Our volunteer at the Rescue Centre Joanne Stournara updates us on the events in June 2017.
“The purpose of life is not to be happy. It is to be useful, to be honourable, to be compassionate, to have it make some difference that you have lived and lived well.” Ralph Waldo Emerson (1802-1893)
Despite the record number of turtles (the majority with severe head injuries) and the record temperatures (which are not only unpleasant for working, but also require extra work to protect the turtles from the heat), everyone at the Rescue Centre has been doing an outstanding job. From one volunteer to another, THANK YOU!
As usual, June is a busy month at the Rescue Center, and 2017 is no exception: 12 injured turtles arrived for treatment, but unfortunately two were very seriously injured and died shortly after their arrival.
‘Nileas’ arrived on 5 June 2017 from Messinia with flipper injuries most likely caused by becoming entangled in fishing line. ‘Nileas 17’ was rescued by the lifeguards from the beach at The Romanos Resort, Costa Navarino in collaboration with the ARCHELON field team working in the area. Many thanks to the lifeguards and The Romanos Resort for helping save this turtle. (In ancient Greek mythology, Nilus is named in Hesiod’s Theogony as one of the Potami (= River), children of the Titan god Oceanus and his goddess sister Tethys, and represents the Nile River.)
‘Haroula II’, a loggerhead whose carapace measures 57.7 cm and who weighs 26.5 kilos, arrived on 6 June 2017 from Alonisos. The turtle is being treated for a head and carapace injury, both of which were deliberately inflicted by human action.
‘Triada’, whose carapace measures 49.9 cm and who weighs 15.5 kilos, arrived from Alexandroupois on 9 June 2017. The loggerhead has a head injury deliberately inflected by human action. The turtle was rescued by the staff of the Evros Delta Management Authority (http://www.evros-delta.gr/en/the-management-body) and, after consultation with ARCHELON and the Veterinary School at the Aristotle University in Thessaloniki, was sent to ARCHELON for treatment. Thanks to everyone involved in rescuing this turtle.
‘Bilbo II’ arrived from Kefalonia on 16 June 2017 with two ingested hooks, a plastron injury and a lump on her neck. The same turtle had been treated and released by ARCHELON in 2016 into the Saronic Bay after an ingested hook was removed; at that time she also had an old carapace injury which did not seem to cause her any problems. Now, in 2017, the same loggerhead, whose carapace measures 81.7 cm and weighs 67.5 kilos, was once again found in Argostoli Harbor (where she had also been found in 2016) and given first aid and antibiotic treatment by the Kefalonia Wildlife Sense association before being sent to the RC. The turtle also has a cyst or growth on her neck, a sample from which was taken by members of Kefalonia Wildlife Senseand sent to the Veterinary School at the Aristotle University for testing. Many thanks to Kefalonia Wildlife Sense for their continued collaboration in rescuing and saving injured sea turtles.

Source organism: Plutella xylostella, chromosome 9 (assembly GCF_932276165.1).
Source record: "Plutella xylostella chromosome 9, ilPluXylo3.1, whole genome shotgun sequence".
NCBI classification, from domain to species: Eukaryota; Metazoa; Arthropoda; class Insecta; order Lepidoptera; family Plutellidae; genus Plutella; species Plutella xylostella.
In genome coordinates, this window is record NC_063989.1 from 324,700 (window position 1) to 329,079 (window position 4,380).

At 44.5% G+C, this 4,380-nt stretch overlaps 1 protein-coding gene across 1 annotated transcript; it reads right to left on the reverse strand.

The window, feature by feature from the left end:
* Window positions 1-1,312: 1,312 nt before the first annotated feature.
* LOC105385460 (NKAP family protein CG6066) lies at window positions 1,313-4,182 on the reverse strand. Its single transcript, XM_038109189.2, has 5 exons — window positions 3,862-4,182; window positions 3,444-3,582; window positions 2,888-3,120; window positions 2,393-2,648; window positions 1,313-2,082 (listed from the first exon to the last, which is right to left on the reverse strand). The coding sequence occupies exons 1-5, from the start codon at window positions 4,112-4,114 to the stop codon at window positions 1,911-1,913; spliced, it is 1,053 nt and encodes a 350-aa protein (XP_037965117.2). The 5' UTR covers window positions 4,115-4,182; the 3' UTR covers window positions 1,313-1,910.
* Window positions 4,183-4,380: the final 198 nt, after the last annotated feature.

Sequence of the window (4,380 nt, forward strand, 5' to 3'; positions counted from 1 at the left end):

‘Kalypso’ arrived from Rethymno on 16 June 2017. She was very weak and had an ingested hook. Because of her weak condition, the vet determined immediate surgery should not be performed. At the moment her condition has not improved. The turtle’s carapace is 31.7 cm and weighs 7.5 kilos.
‘Akis’ arrived on 16 June 2017 from the island of Alonisos with a severe head injury deliberately inflicted by human action. The turtle, whose carapace measures 63.5 cm and weighs 34.5 kilos, was covered with algae, indicating she had been inactive for some time.
‘Jane’, arrived from Preveza on 16 June 2017 with a severe head injury deliberately inflicted by human action. (Unfortunately, many of the turtles with head injuries come from Preveza.)
The loggerhead weighs 34.0 kilos and her carapace measures 60.3 cm. Many thanks to Pella, a member of the ARCHELON Rescue Network in Preveza, for once again rescuing an injured turtle.
‘Maryna’ arrived at the RC on 24 June 2017 from Preveza with a head trauma on the centre of her head, another injury on the right side of her head, as well as two cuts on the underside of her neck and flipper, also on the right side. The loggerhead’s carapace measures 59.8 cm and she weighs 30 kilos.
‘Julia’, a loggerhead with a head trauma deliberately inflicted by human action, arrived on 23 June 2017 from Thessaloniki. The turtle’s carapace measures 41 cm and she weighs only 8.5 kilos.
‘Vishpala’, a loggerhead whose carapace measures 61,0cm and who weighs 25 kilos, arrived at the Rescue Center on 5 June 2017 with a slight head injuries and missing a flipper. The turtle was rescued by members of the ARCHELON field team based in Chania. (The name ‘Vishpala’ comes from an Vedic Sanskrit hymn, one of the oldest extant texts in the Indo-European language. The language of the hymns is a bit obscure, but one of the translations says that Vishpala was a brave female warrior who lost her leg in a great battle but was given an iron leg to replace it.)